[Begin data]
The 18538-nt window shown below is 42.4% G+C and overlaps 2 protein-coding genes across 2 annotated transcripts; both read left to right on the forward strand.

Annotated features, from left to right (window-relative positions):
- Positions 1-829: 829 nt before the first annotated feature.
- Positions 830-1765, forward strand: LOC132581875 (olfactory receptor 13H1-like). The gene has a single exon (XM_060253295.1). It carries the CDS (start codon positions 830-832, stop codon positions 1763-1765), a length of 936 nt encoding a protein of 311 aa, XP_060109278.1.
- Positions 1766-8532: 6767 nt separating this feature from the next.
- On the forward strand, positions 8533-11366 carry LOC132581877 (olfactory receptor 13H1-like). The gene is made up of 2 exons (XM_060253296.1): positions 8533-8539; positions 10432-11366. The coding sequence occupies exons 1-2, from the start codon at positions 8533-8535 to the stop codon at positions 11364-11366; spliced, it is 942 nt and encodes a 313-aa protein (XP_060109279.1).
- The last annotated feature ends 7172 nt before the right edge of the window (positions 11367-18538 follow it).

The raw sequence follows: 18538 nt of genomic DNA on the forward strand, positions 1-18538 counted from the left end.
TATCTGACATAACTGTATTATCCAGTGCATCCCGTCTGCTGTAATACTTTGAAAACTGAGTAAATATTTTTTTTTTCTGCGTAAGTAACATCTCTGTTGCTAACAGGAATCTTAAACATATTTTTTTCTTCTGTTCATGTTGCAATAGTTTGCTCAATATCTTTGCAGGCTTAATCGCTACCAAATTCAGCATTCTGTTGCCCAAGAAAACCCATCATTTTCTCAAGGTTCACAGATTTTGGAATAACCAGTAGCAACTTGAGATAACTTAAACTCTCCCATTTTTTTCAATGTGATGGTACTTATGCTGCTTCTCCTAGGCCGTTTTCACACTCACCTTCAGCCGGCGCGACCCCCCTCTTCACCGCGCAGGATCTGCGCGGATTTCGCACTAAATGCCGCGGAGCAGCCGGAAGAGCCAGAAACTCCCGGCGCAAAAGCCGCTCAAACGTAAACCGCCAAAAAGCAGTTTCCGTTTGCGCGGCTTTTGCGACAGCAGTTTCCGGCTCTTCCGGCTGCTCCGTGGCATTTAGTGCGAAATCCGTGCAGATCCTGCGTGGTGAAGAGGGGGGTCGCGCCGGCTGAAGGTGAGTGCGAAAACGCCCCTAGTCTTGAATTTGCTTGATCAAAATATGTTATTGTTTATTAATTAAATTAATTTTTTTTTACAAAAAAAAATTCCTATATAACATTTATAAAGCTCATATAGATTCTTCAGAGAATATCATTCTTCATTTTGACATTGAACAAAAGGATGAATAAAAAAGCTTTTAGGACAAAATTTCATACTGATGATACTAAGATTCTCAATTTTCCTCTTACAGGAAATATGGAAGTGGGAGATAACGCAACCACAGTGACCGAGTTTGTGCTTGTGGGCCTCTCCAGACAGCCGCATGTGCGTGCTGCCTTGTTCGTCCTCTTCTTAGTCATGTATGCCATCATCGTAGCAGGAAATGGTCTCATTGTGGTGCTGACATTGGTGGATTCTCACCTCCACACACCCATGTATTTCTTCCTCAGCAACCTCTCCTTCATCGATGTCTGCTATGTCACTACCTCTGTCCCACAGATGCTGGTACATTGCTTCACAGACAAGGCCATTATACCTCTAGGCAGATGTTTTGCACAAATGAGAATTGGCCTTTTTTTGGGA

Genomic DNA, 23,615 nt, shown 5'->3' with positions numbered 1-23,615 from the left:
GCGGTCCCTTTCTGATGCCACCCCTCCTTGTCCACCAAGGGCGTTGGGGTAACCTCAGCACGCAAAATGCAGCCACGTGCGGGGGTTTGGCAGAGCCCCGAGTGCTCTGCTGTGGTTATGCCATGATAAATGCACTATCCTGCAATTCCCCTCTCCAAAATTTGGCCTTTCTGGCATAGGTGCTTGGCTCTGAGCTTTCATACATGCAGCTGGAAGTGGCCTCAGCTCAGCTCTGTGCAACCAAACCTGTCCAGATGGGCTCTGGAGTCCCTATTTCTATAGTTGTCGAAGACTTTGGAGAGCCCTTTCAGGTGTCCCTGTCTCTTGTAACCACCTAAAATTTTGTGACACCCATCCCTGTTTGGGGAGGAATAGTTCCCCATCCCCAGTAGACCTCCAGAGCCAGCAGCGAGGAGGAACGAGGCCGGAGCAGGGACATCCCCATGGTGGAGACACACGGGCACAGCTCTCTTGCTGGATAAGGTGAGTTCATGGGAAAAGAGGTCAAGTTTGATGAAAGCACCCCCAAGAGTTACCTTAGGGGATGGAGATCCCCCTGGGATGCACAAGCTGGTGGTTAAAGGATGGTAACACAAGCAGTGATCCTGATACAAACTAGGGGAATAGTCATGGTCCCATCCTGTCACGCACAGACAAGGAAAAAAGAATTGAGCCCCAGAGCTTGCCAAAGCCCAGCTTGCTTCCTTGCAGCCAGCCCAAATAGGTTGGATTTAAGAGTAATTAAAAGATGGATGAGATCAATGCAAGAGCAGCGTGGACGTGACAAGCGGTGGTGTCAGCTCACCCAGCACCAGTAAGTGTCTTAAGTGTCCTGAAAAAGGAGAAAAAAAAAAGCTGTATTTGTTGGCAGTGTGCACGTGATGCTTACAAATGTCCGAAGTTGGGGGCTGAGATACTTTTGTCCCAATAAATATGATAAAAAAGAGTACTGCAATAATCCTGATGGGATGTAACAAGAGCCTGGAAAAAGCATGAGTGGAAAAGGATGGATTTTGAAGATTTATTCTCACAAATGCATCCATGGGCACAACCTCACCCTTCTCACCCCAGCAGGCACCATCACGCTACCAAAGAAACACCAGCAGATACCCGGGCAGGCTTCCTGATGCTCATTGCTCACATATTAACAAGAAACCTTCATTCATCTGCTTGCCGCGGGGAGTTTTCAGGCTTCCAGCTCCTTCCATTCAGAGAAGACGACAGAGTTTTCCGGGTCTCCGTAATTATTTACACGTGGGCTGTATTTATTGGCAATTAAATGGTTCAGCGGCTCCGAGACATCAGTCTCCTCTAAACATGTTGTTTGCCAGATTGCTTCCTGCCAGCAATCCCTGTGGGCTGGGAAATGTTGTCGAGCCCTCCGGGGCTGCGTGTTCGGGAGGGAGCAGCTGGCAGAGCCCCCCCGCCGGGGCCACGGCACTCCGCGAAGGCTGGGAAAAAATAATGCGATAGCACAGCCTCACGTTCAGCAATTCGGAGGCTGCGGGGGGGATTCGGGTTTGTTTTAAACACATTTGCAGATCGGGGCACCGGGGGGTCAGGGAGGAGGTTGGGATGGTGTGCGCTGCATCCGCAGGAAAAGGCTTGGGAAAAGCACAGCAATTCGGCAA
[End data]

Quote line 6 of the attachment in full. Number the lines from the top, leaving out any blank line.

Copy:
- On the forward strand, positions 8533-11366 carry LOC132581877 (olfactory receptor 13H1-like). The gene is made up of 2 exons (XM_060253296.1): positions 8533-8539; positions 10432-11366. The coding sequence occupies exons 1-2, from the start codon at positions 8533-8535 to the stop codon at positions 11364-11366; spliced, it is 942 nt and encodes a 313-aa protein (XP_060109279.1).